By Jonathan Finer and Khalid Saffar
Washington Post Foreign Service
Wednesday, August 17, 2005
BAGHDAD, Aug. 17 -- After granting themselves an extra week to complete a draft constitution, Iraqi leaders Tuesday joined U.S. Ambassador Zalmay Khalilzad in painting the missed deadline as an opportunity, not a failure.
Khalilzad acknowledged he was "personally disappointed" that Monday's deadline had not been met but said he was confident an agreement could be reached by Aug. 22. Prime Minister Ibrahim Jafari said political groups still had "some differences in views on details, but not on the main principles or major issues."
But despite the positive public front, many participants in the negotiations said deep fissures remained among Iraq's main factions on topics as fundamental to the charter as the level of autonomy to be granted to regional governments and the role of Islam in determining law.
After voting for an extension Monday just before midnight, some informal discussions resumed Tuesday among leaders of the country's largest political blocs; broader negotiations were slated to resume at 10 a.m. Wednesday.
Some politicians questioned whether seven extra days would be enough time to reach an agreement. Others suggested that a lack of desire to compromise might be a larger barrier to a deal among parties that have seemed to harden their stances in recent days.
"The main question is not the length of the extension period, but rather whether there is political will, resolve and flexibility to make hard decisions," said Ali Dabbagh, a Shiite Muslim member of the 71-member constitution-writing committee. "In the absence of good intentions, a week or longer would not be enough."
Elsewhere in Iraq on Tuesday, the U.S. military announced that three soldiers died Monday in a vehicle accident in Baghdad. And Jafari said in a news conference that he had signed papers authorizing the execution of the first three men sentenced to death in Iraq since capital punishment was restored last year. The three insurgents were convicted in May by a criminal court in Kut, southeast of Baghdad, of kidnapping and killing policemen and raping Iraqi women. The sentences will be carried out soon, Jafari said.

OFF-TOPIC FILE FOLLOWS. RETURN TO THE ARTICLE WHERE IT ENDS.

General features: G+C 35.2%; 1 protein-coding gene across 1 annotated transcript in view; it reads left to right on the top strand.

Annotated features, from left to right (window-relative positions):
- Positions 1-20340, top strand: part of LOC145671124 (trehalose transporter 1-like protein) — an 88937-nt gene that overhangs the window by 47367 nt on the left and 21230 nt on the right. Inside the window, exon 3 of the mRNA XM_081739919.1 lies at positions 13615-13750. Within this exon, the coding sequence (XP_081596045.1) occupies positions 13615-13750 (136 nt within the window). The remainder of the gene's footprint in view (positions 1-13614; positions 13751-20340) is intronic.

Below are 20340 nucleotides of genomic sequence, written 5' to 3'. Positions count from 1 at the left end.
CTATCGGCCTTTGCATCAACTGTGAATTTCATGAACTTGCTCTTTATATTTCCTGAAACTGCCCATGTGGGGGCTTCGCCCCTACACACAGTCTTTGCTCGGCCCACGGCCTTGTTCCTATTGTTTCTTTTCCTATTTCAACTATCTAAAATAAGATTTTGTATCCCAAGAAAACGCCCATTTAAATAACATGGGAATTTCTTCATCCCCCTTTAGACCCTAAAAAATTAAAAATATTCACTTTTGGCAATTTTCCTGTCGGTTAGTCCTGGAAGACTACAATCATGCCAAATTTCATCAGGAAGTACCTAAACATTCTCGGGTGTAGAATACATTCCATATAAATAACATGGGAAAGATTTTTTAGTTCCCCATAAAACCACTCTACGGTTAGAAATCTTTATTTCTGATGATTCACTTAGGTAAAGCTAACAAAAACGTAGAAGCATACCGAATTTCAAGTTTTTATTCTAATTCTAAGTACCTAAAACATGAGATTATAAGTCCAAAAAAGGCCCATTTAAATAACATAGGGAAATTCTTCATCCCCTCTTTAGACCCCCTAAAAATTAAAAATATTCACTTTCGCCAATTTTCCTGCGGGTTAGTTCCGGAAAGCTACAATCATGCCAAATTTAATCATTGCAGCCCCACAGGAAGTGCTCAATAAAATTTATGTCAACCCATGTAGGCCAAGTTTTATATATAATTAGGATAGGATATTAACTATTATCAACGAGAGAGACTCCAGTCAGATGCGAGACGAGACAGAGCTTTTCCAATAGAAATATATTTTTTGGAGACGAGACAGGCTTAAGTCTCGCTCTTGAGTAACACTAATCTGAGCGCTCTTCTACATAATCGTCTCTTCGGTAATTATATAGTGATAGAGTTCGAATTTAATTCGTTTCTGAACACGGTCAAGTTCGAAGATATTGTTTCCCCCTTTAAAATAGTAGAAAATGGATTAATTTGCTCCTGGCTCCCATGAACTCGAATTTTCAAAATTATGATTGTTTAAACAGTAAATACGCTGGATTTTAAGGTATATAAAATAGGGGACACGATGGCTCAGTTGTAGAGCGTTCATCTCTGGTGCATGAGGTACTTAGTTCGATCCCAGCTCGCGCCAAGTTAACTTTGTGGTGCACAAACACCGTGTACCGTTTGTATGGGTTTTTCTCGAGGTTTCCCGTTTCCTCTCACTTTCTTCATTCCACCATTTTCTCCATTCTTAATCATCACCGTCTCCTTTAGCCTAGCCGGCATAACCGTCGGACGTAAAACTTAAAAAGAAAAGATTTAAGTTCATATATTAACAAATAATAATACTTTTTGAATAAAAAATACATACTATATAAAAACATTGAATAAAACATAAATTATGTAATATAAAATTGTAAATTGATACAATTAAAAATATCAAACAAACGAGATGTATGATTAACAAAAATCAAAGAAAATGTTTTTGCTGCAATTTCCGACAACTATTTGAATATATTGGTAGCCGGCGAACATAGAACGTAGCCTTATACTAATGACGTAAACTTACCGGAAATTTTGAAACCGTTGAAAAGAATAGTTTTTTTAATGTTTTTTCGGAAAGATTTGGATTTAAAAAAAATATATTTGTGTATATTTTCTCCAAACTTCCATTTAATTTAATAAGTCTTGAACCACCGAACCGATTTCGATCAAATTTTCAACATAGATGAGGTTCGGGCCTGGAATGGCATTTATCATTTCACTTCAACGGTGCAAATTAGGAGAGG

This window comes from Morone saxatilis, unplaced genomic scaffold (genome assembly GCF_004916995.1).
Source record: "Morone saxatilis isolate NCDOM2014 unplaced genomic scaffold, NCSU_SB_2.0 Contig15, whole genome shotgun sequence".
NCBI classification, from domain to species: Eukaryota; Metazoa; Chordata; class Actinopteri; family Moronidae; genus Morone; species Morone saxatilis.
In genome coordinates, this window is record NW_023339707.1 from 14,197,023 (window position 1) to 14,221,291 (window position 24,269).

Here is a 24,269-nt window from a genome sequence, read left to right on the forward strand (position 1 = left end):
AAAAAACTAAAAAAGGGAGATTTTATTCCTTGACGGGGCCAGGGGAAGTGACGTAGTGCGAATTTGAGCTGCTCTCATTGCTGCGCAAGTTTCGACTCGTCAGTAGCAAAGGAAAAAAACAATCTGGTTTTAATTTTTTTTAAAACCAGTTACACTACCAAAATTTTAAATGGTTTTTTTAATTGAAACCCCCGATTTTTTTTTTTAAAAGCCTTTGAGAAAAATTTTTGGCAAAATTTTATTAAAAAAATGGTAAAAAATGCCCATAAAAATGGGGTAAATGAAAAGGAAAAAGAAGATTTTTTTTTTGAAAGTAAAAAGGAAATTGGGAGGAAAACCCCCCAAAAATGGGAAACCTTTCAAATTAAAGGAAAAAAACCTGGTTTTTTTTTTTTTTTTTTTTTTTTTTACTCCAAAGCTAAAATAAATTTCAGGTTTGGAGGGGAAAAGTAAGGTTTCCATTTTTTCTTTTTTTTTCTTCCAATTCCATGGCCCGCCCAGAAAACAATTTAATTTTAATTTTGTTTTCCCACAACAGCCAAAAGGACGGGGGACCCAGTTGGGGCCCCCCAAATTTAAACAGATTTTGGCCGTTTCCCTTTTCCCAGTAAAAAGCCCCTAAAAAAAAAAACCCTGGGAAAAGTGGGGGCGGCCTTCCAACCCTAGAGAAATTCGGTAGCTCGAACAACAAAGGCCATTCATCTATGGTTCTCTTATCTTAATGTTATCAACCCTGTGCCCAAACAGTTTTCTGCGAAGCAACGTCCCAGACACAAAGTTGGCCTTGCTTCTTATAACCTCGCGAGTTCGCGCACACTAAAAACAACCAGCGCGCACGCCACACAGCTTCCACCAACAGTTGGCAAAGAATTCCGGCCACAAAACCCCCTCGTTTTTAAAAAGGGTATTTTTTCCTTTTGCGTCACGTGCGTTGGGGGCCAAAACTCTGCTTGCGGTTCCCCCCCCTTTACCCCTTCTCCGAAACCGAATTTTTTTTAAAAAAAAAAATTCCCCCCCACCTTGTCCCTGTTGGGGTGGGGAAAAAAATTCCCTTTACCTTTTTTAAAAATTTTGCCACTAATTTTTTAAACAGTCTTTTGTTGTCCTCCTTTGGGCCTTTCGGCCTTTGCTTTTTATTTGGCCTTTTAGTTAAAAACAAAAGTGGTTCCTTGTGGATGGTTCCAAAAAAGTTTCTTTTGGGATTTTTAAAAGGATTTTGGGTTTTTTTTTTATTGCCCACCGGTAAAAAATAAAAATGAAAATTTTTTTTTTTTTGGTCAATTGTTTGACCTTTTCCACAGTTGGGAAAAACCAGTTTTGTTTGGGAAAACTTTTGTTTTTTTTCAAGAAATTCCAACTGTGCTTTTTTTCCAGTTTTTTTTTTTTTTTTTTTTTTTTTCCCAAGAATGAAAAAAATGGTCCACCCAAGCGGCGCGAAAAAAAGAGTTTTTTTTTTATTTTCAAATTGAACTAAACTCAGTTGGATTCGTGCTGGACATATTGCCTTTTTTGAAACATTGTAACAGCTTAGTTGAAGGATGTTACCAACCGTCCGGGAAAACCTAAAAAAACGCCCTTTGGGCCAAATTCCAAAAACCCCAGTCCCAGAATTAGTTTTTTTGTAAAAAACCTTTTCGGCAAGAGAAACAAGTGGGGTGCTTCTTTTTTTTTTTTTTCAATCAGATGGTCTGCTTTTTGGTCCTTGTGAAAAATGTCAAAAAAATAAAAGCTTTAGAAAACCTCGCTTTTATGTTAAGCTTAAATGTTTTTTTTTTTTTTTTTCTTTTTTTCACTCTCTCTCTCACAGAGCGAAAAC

On Wednesday, two suicide car bombs exploded at a bus station in central Baghdad, killing at least 11 people and injuring at least 21, police said. A third car bomb exploded near a hospital where victims were taken for treatment, causing additional casualties, the Associated Press reported.
Khalilzad, who has played an increasingly active role in constitutional deliberations, said in an afternoon news conference that he would continue to make himself available "if my help is needed."
The ambassador listed several key issues on which he said all parties largely agreed. Among them were the role of Islam and the concept of federalism, two points that interviews with Iraqi politicians suggested were still far from settled.
In response to the apparent discrepancy between the optimism expressed by U.S. and Iraqi officials and the differences that some politicians insist remain, Khalilzad cautioned reporters not to "take seriously the posturing that goes on outside" negotiations.
He said, for example, that the Kurdish regional parliament's controversial stated demand for the right of self-determination -- widely considered a proxy for an eventual push for independence -- had not been mentioned in meetings he attended and was "not on the table at the present time." Many news reports have suggested that the Kurds' demand had emerged as a main sticking point.
Some Shiites, who hold a majority in the country and its legislature, have said in recent days that they were prepared to push through a constitution over the objections of other blocs, particularly Sunni Muslim Arabs. But Khalilzad said that "an agreement that will exclude a major community, that is not in the cards."
Outside the fortified walls of Baghdad's Green Zone, where most negotiations on the constitution have taken place, Iraqis expressed a wide range of thoughts about how the process would unfold, though some seemed skeptical about the prospect of a deal that could satisfy everyone.
"We do not trust each other after these years of hurting each other, so how will we be able to work together?" said Mahmood Samarai, 42, who works at an exchange company. "This is why it takes a long time to finish the constitution. "
Staff writer Josh White in Paraguay and special correspondent Naseer Nouri in Baghdad contributed to this report.